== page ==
Scarring is common at non-oral sites of involvement, contributing to disease-related morbidity. [2] A multidisciplinary approach is essential in the management of MMP. Early recognition of this disorder and treatment may reduce disease-related complications. The choice of agents for treatment of MMP is based upon the sites of involvement, clinical severity, and disease progression.

Cicatricial pemphigoid (MMP) has been rarely reported in Indian literature. [3] Nayar et al. found there is an association with autoimmune diseases, both organ and non-organ-specific in a group of 34 patients with cicatricial pemphigoid suggesting a possible genetic basis for the association. [4]

Autoimmune mechanisms with an underlying genetic predisposition are the most likely causes of vitiligo, although neurohumoral and autocytotoxic hypotheses are alternative theories or contributing mechanisms. Vitiligo is associated with a number of disorders also considered to be autoimmune. Previously association of vitiligo with bullous pemphigoid either alone or along with other autoimmune diseases have been reported. [5],[6],[7],[8],[9]

Gaspar et al. reported a case of a 68-year-old woman with vitiligo, primary hypothyroidism and cicatricial pemphigoid with severe laryngeal involvement necessitating tracheostomy. [10] A thorough search failed to reveal any other report of co-existence of these two conditions in the published literature.

MMP is a rare, difficult to treat subepidermal blistering disorder. We believe that this is the first case report of vitiligo coexistent with mucous membrane pemphigoid from India. The co-existence of these two conditions is probably is related to their common autoimmune etiology.

 
   References Top

1.
Chan LS, Ahmed AR, Anhalt GJ, Bernauer W, Cooper KD, Elder MJ, et al. The first international consensus on mucous membrane pemphigoid: Definition, diagnostic criteria, pathogenic factors, medical treatment, and prognostic indicators. Arch Dermatol 2002;138:370-9.  Back to cited text no. 1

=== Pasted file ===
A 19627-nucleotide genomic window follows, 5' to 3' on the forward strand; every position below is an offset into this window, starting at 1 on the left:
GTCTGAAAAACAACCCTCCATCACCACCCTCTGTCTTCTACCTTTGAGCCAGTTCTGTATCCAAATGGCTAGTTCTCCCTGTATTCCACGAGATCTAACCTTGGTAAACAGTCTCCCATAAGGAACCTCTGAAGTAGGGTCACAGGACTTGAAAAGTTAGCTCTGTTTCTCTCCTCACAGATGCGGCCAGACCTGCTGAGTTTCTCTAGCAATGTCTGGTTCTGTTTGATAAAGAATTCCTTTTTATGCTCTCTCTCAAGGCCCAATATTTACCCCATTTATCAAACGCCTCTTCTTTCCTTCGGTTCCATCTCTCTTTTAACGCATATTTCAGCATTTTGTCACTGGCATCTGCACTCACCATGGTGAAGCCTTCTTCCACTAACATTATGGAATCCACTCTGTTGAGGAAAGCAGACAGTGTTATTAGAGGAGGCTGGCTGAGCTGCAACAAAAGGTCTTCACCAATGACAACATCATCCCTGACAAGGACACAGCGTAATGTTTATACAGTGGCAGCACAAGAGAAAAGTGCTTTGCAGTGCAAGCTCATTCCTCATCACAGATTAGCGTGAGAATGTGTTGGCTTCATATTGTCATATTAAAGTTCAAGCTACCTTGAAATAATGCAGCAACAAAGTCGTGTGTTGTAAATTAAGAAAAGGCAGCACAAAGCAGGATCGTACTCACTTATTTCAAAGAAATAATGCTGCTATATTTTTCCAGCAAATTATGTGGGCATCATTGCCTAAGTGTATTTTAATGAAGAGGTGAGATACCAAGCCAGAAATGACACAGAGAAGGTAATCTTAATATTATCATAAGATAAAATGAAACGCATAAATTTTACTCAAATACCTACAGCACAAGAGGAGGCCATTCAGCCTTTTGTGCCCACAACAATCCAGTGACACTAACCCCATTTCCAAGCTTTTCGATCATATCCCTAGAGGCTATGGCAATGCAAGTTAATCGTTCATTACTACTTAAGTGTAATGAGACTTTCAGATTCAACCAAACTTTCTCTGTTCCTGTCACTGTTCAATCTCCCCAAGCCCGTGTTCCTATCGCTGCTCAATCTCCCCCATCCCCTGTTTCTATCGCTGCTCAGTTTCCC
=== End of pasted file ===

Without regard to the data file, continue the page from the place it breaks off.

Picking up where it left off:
2.
Neff AG, Turner M, Mutasim DF. Treatment strategies in mucous membrane pemphigoid. Ther Clin Risk Manag 2008;4:617-26.  Back to cited text no. 2
    
3.
Ramanan C, Ghorpade A, Das MN, Bose U, Banerjee AK. Cicatricial pemphigoid: A case report. Indian J Dermatol Venereol Leprol 2001;67:212-3.  Back to cited text no. 3
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4.
Nayar M, Wojnarowska F, Venning V, Taylor CJ. Association of autoimmunity and cicatricial pemphigoid: Is there an immunogenetic basis? J Am Acad Dermatol 1991;25:1011-5.  Back to cited text no. 4
    
5.
Deguchi M, Tsunoda T, Tagami H. Resolution of bullous pemphigoid and improvement of vitiligo after successful treatment of squamous cell carcinoma of the skin. Clin Exp Dermatol 1999;24:14-5.  Back to cited text no. 5
    
6.
Tirado-Sánchez A, Montes-de-Oca G. Coexistence of bullous pemphigoid, vitiligo, and thyroid disease: A multiple autoimmune syndrome? Dermatol Online J 2005;11:20.  Back to cited text no. 6
    
7.
Patel RS, Harman KE, Nichols C, Burd RM, Pavord S. Acquired haemophilia heralded by bleeding into the oral mucosa in a patient with bullous pemphigoid, rheumatoid arthritis, and vitiligo. Postgrad Med J 2006;82:e3.  Back to cited text no. 7
    
8.
Marcet B, Sibaud V, Géniaux M, Taieb A. Bullous pemphigoid, primary biliary cirrhosis and vitiligo: A multiple autoimmune syndrome? Ann Med Interne (Paris) 2002;153:349-50.  Back to cited text no. 8
    
9.
Pasiæ A, Ljubojeviæ S, Lipozenciæ J, Marinoviæ B, Loncariæ D. Coexistence of psoriasis vulgaris, bullous pemphigoid and vitiligo: A case report. J Eur Acad Dermatol Venereol 2002;16:426-7.  Back to cited text no. 9
    
10.
Gaspar ZS, Wojnarowska F. Cicatricial pemphigoid with severe laryngeal involvement necessitating tracheostomy (laryngeal cicatricial pemphigoid). Clin Exp Dermatol 1996;21:209-10.  Back to cited text no. 10
    


    Figures

  [Figure 1], [Figure 2], [Figure 3], [Figure 4], [Figure 5]